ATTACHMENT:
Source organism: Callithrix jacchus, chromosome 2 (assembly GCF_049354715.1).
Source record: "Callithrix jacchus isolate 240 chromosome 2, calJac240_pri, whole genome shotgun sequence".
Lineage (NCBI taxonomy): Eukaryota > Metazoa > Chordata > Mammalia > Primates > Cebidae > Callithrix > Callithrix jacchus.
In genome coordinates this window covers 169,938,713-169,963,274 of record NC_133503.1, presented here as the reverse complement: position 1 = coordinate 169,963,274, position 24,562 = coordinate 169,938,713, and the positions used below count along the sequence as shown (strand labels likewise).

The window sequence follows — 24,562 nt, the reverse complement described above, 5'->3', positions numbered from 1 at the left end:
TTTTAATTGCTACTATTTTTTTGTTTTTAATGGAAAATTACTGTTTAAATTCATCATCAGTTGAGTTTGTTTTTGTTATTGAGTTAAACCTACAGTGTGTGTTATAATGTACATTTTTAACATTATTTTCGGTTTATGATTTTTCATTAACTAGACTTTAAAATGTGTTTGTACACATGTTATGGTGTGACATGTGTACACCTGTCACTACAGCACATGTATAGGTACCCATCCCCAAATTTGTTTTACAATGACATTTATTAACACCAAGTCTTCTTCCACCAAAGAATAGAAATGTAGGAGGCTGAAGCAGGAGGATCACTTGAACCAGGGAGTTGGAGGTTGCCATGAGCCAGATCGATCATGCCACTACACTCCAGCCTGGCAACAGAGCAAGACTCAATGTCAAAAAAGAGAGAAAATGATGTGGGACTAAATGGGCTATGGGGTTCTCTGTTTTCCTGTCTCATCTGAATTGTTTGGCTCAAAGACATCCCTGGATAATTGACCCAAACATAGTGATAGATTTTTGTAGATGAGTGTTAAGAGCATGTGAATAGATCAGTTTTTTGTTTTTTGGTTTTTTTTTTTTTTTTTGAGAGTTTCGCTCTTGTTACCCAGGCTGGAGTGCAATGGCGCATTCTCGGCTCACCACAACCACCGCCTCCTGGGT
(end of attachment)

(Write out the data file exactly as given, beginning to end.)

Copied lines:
Source organism: Callithrix jacchus, chromosome 2 (assembly GCF_049354715.1).
Source record: "Callithrix jacchus isolate 240 chromosome 2, calJac240_pri, whole genome shotgun sequence".
Lineage (NCBI taxonomy): Eukaryota > Metazoa > Chordata > Mammalia > Primates > Cebidae > Callithrix > Callithrix jacchus.
In genome coordinates this window covers 169,938,713-169,963,274 of record NC_133503.1, presented here as the reverse complement: position 1 = coordinate 169,963,274, position 24,562 = coordinate 169,938,713, and the positions used below count along the sequence as shown (strand labels likewise).

The window sequence follows — 24,562 nt, the reverse complement described above, 5'->3', positions numbered from 1 at the left end:
TTTTAATTGCTACTATTTTTTTGTTTTTAATGGAAAATTACTGTTTAAATTCATCATCAGTTGAGTTTGTTTTTGTTATTGAGTTAAACCTACAGTGTGTGTTATAATGTACATTTTTAACATTATTTTCGGTTTATGATTTTTCATTAACTAGACTTTAAAATGTGTTTGTACACATGTTATGGTGTGACATGTGTACACCTGTCACTACAGCACATGTATAGGTACCCATCCCCAAATTTGTTTTACAATGACATTTATTAACACCAAGTCTTCTTCCACCAAAGAATAGAAATGTAGGAGGCTGAAGCAGGAGGATCACTTGAACCAGGGAGTTGGAGGTTGCCATGAGCCAGATCGATCATGCCACTACACTCCAGCCTGGCAACAGAGCAAGACTCAATGTCAAAAAAGAGAGAAAATGATGTGGGACTAAATGGGCTATGGGGTTCTCTGTTTTCCTGTCTCATCTGAATTGTTTGGCTCAAAGACATCCCTGGATAATTGACCCAAACATAGTGATAGATTTTTGTAGATGAGTGTTAAGAGCATGTGAATAGATCAGTTTTTTGTTTTTTGGTTTTTTTTTTTTTTTTTGAGAGTTTCGCTCTTGTTACCCAGGCTGGAGTGCAATGGCGCATTCTCGGCTCACCACAACCACCGCCTCCTGGGT